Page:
Solorio, Computer Science Professor, Seeks to Solve Cross-Domain Authorship Attribution
Applicable to Problems of Cyber-Security and Cyber-Bullying
If you take a moment to listen to the people around you, to absorb the ebb and flow of their language, you’ll notice that each person has a slightly different way of speaking. Whether it’s how we phrase our thoughts or what words we choose to use, our use of language is an imprint of who we are.
Thamar Solorio’s work on cross-domain authorship analysis will help in cases involving cyber-bullying and security threats.Thamar Solorio, associate professor of computer science at the University of Houston, has made it her career to study the distinct patterns in which individuals use language. Her area of research, part of a field known as natural language processing, addresses authorship analysis.
Authorship Attribution Predicts Authors of Documents Based on Writing Style
“The problem I am trying to solve is known as authorship attribution: if you are given a document, can you predict who the author is?” said Solorio, who joined the College of Natural Sciences and Mathematics in 2014.
Solorio is addressing one of the big complications of authorship attribution, which is the fact that the way we write varies depending on what we are writing and for whom. A text written to a friend is going to differ from an email written to a boss, which will differ from an essay written for a scholarly audience.
Authorship attribution is often needed in cases of cyber-bullying or security threats, when there is an anonymous document for which the author needs to be determined. Sometimes attribution is used to predict characteristics such as age, gender, education level or native language to narrow down the list of probable authors. In other circumstances, a document with an unknown author can be compared against documents of known authors, to predict authorship.
Writing Style Varies Based on Intended Audience
“For practical problems such as cyber-bullying, a big problem is that the documents that have undisputed authorship are probably going to come from a different source than the one you are trying to resolve,” Solorio said. For example, the document with an unknown author could be a text or a post, while the samples with known authorship could be a homework assignment.
This scenario, in which writing samples from one type of document or genre are used in order to predict authorship of a different type of document, is known as cross-domain authorship attribution.
“Cross-domain authorship attribution is one of the hardest scenarios you can have,” Solorio said. “There is very little work being done in this area.”
Authors Tailor Writing Style to Fit Expected Conventions
To address the issue of cross-domain authorship attribution, Solorio came up with the idea that although people adapt their writing to fit the particular expected norms of that circumstance, our method of tailoring our writing style will probably still contain traces of our own unique use of language.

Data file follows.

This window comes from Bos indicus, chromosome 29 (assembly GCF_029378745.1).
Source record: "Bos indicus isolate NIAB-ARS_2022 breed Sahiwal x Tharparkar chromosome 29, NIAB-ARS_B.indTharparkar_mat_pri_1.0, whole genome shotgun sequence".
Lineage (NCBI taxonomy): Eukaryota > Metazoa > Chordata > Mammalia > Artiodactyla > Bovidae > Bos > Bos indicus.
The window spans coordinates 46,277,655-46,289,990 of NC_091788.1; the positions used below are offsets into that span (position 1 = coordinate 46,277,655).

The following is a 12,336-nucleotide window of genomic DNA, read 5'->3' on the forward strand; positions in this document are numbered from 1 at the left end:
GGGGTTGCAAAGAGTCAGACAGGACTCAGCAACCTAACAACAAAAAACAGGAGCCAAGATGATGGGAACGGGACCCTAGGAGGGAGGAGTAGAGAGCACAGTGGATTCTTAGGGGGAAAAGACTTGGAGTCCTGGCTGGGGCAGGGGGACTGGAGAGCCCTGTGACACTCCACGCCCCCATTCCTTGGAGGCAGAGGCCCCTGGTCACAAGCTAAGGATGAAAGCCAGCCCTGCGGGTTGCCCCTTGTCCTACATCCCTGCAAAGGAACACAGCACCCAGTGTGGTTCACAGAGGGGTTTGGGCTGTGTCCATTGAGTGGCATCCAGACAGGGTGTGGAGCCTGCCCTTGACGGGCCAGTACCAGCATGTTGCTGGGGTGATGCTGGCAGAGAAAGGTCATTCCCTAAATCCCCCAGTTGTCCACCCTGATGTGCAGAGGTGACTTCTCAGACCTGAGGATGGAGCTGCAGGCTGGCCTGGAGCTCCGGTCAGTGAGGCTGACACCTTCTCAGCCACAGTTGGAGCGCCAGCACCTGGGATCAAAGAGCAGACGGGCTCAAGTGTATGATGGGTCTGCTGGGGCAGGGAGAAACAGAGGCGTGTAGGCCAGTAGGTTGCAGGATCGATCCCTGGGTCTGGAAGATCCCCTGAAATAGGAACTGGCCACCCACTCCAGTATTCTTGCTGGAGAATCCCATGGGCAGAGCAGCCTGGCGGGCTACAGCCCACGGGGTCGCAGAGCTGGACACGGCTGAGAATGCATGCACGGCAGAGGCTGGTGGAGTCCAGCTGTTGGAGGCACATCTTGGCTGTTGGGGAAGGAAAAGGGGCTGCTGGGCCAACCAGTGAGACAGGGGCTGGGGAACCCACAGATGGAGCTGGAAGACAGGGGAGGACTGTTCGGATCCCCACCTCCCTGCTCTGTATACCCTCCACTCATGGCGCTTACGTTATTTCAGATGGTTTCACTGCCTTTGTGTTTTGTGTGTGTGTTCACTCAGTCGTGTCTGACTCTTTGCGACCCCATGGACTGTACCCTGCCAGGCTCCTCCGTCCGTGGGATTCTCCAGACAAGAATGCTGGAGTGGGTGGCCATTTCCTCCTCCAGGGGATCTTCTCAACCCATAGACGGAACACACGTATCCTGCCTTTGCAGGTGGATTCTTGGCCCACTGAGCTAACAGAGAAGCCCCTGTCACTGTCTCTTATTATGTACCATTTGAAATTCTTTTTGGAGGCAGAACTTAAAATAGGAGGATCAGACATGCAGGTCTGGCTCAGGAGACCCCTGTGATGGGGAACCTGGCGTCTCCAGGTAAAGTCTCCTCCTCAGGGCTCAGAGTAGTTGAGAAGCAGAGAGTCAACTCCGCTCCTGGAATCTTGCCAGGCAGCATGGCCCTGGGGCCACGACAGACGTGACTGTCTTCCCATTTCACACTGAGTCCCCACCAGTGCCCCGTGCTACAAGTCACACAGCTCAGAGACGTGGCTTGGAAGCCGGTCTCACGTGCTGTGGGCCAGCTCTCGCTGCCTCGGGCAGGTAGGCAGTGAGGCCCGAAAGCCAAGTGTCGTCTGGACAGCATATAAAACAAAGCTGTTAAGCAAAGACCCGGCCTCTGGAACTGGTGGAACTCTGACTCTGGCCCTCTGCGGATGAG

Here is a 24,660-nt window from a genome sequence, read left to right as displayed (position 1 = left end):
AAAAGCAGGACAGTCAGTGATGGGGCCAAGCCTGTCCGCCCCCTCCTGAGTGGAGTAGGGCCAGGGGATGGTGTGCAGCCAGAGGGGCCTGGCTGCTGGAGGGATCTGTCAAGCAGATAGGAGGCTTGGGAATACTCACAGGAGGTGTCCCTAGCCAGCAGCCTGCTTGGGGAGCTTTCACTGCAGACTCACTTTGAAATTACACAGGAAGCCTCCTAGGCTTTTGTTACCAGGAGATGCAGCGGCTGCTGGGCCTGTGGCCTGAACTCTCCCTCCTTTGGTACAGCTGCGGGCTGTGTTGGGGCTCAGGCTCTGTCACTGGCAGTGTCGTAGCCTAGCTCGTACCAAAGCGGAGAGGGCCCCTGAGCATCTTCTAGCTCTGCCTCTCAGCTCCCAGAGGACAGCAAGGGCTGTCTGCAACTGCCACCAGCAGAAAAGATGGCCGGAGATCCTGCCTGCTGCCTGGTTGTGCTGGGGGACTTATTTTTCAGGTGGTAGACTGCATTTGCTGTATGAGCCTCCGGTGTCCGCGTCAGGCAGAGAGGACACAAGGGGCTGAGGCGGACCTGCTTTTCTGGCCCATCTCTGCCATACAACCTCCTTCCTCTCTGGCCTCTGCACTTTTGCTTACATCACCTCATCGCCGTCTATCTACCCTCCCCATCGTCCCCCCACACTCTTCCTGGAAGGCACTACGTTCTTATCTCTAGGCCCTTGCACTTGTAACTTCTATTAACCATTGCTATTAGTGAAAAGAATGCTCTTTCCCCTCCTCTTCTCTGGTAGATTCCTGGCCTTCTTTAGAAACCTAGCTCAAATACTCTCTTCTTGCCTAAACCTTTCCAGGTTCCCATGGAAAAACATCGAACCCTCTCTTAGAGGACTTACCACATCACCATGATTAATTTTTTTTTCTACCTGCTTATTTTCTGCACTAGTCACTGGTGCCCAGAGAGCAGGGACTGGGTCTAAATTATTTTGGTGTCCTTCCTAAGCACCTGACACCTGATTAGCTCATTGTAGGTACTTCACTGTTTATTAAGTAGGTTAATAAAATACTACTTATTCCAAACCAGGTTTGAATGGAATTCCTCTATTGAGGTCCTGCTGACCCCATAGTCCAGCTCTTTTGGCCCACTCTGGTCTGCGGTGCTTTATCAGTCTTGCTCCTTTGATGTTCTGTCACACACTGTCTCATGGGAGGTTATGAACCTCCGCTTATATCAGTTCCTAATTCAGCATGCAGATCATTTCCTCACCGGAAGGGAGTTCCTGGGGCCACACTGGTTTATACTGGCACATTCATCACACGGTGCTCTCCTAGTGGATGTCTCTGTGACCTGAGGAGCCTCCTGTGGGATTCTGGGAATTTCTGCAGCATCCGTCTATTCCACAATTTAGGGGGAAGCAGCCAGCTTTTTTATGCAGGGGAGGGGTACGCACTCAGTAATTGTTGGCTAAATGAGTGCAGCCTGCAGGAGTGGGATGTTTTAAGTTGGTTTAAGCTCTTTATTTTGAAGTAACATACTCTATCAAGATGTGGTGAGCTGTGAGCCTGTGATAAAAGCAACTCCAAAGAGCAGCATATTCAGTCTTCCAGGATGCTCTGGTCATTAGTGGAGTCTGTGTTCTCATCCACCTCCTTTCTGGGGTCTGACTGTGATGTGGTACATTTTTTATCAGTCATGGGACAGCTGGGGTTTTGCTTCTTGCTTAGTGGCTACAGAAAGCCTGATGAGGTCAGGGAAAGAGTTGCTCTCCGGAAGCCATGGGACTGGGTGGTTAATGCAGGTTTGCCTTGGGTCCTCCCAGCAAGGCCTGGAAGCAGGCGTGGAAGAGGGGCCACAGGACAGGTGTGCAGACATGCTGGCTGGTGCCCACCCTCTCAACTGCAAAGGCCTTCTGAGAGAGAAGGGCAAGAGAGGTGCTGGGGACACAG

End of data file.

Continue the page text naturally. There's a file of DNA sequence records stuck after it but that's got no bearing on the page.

“My assumption is that we unconsciously adapt a writing style to the genre in which we are writing, but it’s also true that each genre has its own characteristics,” Solorio said. “I want to map how an author will adapt their writing style to match the characteristics of the genre.”
Rate and Frequency of Word Fragments Predict Authorship in Differing Circumstances
Solorio’s research group modified an algorithm known as structural correspondence learning (SCL) to help solve this cross-domain attribution problem. SCL is an algorithm that uses features common to multiple domains, called pivot features, to accomplish natural language processing tasks.
Solorio’s research group looked at sequences of characters, called n-grams, as possible pivot features. N-grams can be related to both style and syntax, as these character strings include features such as prefixes, suffixes and punctuation marks.
What Solorio discovered was that the common feature in the way we write, regardless of intended audience or format, appears to lie not in the words we use but in these word fragments.
“Our research showed that these character strings capture a little bit of everything: they capture word choice (vocabulary) and they also capture a bit of syntax,” said Solorio. “The frequency of these types of character strings and the rate at which they appear are very telling of the author of the document.”
In the future, Solorio hopes to build upon this research and address authorship prediction based on different modalities, such as comparisons between writing samples and speech transcriptions.
In 2014, Solorio was the recipient of the Denice Denton Emerging Leader ABIE Award from the Anita Borg Institute, which recognizes junior faculty members for their high-quality research and significant positive impacts on diversity.
Solorio’s research is funded by a prestigious CAREER award from the National Science Foundation.
- Rachel Fairbank, College of Natural Sciences and Mathematics